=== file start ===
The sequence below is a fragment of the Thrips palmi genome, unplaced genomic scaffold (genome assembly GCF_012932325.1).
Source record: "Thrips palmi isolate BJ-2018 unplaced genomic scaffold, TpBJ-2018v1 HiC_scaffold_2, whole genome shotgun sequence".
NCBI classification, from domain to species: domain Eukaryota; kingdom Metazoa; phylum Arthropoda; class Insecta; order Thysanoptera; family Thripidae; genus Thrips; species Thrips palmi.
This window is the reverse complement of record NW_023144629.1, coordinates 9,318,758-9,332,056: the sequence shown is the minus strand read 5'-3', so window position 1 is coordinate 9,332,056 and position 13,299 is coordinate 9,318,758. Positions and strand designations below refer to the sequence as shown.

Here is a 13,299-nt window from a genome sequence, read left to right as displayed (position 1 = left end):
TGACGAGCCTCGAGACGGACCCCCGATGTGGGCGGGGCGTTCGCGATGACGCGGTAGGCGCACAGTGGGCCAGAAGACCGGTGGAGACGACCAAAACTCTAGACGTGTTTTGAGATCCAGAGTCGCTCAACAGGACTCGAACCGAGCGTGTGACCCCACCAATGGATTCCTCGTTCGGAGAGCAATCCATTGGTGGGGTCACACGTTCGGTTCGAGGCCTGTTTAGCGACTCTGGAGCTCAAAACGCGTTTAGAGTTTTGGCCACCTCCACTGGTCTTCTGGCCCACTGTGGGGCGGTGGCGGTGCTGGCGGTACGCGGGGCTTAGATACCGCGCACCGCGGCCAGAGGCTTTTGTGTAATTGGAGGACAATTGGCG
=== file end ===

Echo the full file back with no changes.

The sequence below is a fragment of the Thrips palmi genome, unplaced genomic scaffold (genome assembly GCF_012932325.1).
Source record: "Thrips palmi isolate BJ-2018 unplaced genomic scaffold, TpBJ-2018v1 HiC_scaffold_2, whole genome shotgun sequence".
NCBI classification, from domain to species: domain Eukaryota; kingdom Metazoa; phylum Arthropoda; class Insecta; order Thysanoptera; family Thripidae; genus Thrips; species Thrips palmi.
This window is the reverse complement of record NW_023144629.1, coordinates 9,318,758-9,332,056: the sequence shown is the minus strand read 5'-3', so window position 1 is coordinate 9,332,056 and position 13,299 is coordinate 9,318,758. Positions and strand designations below refer to the sequence as shown.

Here is a 13,299-nt window from a genome sequence, read left to right as displayed (position 1 = left end):
TGACGAGCCTCGAGACGGACCCCCGATGTGGGCGGGGCGTTCGCGATGACGCGGTAGGCGCACAGTGGGCCAGAAGACCGGTGGAGACGACCAAAACTCTAGACGTGTTTTGAGATCCAGAGTCGCTCAACAGGACTCGAACCGAGCGTGTGACCCCACCAATGGATTCCTCGTTCGGAGAGCAATCCATTGGTGGGGTCACACGTTCGGTTCGAGGCCTGTTTAGCGACTCTGGAGCTCAAAACGCGTTTAGAGTTTTGGCCACCTCCACTGGTCTTCTGGCCCACTGTGGGGCGGTGGCGGTGCTGGCGGTACGCGGGGCTTAGATACCGCGCACCGCGGCCAGAGGCTTTTGTGTAATTGGAGGACAATTGGCG